Gaza: An Israeli test to Egypt's new rulers
Thu, 22/11/2012 - 15:12

Although motivations are notoriously hard to discern, it could be maintained that a primary objective of the latest Israeli offensive against Gaza is to shape Egypt’s post-revolution policy toward the Palestinians, especially toward Gaza, before the country has put its own chaotic house in order.

This should serve also as a reminder to Egypt’s isolationists that international and regional players think Egypt is too important to be left to the Egyptians, and that these actors will try to manipulate the country’s domestic and external politics to their own advantage.

Whether the isolationists genuinely want Egypt to mind its own internal affairs or to seize on the opportunity to score points against the Islamists by depicting them as sacrificing scarce Egyptian resources for others, they play unwittingly into Israeli hands; for the world moves concurrently, and isolation can lead only to the diminishment of Egypt’s influence and status, as it did in times past.

President Mohammad Morsy has reacted swiftly to Israel’s assassination of Hamas’ main military commander, Ahmad al-Jabari, and to the massive bombardment and subsequent killing of Gaza civilians (more than 100 at the time of writing, including children). He recalled Egypt’s ambassador to Tel Aviv, dispatched his prime minister to Gaza, received Turkish Prime Minister Recep Tayyip Erdogan for coordination, and mobilized other diplomatic channels.

These moves have been popular with large segments of the Egyptian public that were angered by the Mubarak regime seemingly giving the green light for Israel’s bloody operations against Gaza in 2008, which left 1,400 people dead and led to the wanton destruction of property and infrastructure.

An important factor in the Egyptian government’s reaction is also that Hamas is an offshoot of the Palestinian Muslim Brotherhood. Hamas emerged during the first Palestinian uprising in 1987, fearing complete marginalization by the Islamist group, which shunned participation in the Palestinian national struggle that had been ongoing for 20 years before the uprising. But Islamists, in general, had also maintained a strong rhetorical anti-Israel stance during their long years in opposition, and it would have been untenable for them to act otherwise.

The Israeli government is now pressing to prevent a progression of Egypt’s position and to even restore Israeli-Egyptian relations to the cooperation of the deposed Mubarak’s era. Its ultimate goal is to have Gaza integrated into Egypt or to keep it entirely quiet. Its gambit is grounded in the belief that Egypt is weak at present and that, if it does not restrain Hamas, it will lose the support of Washington and European Union states which continue their colonial-like policies of standing behind what they dub “Israel’s right to defend itself.”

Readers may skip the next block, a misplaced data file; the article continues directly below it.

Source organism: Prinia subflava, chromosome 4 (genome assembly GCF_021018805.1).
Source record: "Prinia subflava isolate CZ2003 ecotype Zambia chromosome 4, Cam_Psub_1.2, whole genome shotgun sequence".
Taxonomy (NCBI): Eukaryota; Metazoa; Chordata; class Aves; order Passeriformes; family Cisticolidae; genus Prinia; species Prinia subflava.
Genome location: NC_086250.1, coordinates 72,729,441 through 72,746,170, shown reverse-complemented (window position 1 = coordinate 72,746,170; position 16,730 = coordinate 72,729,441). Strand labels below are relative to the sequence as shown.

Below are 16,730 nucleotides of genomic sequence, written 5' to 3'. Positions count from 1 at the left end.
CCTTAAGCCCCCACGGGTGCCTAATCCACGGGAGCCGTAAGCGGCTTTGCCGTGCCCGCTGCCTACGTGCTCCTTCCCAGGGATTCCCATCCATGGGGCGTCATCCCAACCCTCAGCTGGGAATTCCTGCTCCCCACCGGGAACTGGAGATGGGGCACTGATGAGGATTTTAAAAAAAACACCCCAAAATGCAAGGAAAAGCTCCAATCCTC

Egypt and other Arab and regional countries could do much to aid the Palestinians, without having to go to war with Israel. They could renew the Arab economic and political boycott of that state, or obtain a resolution from the United Nations General Assembly for an international boycott of Israel (Erdogan himself had already made such a proposal more than a year ago in an interview with Time magazine), similar to the one issued against the apartheid regime in South Africa. The Gulf countries could again levy a tax on Palestinians working there to finance those under occupation and wean them off Western handouts predicated upon Palestinian acquiescence. The Arab countries can, in this way, give the Palestinians an enabling context within which to launch protracted, peaceful protest against Israel, a form of resistance with which they have long experience.

If there is any “iron law” of Middle Eastern politics, it is that the Palestinians always lose, no matter what they do, how much they sacrifice, and what happens in the region — any gains they realize evaporate soon after they are won. Just to illustrate, those who send rockets from Gaza to Israel get pulverized by the Israeli war machine, while those in Ramallah who “behave” and concede even the right of the return for the refugees are rewarded with Jewish settlement expansion.

With the emergent Arab Spring, Palestinians began to hope that this iron law might bend. Israel’s offensive against Gaza is an attempt to abort such a possibility, by forcing Egyptian Islamists to basically continue the relationship with Israel as it was before the revolution. Should it succeed, the Palestinian loss would be fateful because it would begin to seem that a cozy relationship between Israel and Egypt’s leaders is in the nature of things, rather than the brainchild of an authoritarian, corrupt president.

But, so as to bring the Palestinian century-long struggle into fruition, the authorities in Gaza and Ramallah must pave the way — or be forced to do so by the Palestinian people — for a new political system that is representative of all segments of society outside and inside Palestine, including the dynamic “Arabs of 1948” in Israel, and retire the aging, mostly corrupt leadership that has lost legitimacy and the will to resist, and acquired the defeatist habit of handing Israel free, far-reaching concessions.

Only by putting their own house in good order could the Palestinian leaders be entitled to make claims on Egypt and the other Arab countries for sustained backing, and perhaps thus begin to reverse the law of always losing.

Sharif S. Elmusa is a Palestinian poet and professor of political science at the American University in Cairo. He is currently a fellow at the MacMillan Center at Yale University

This piece was originally published in Egypt Independent's weekly print edition.
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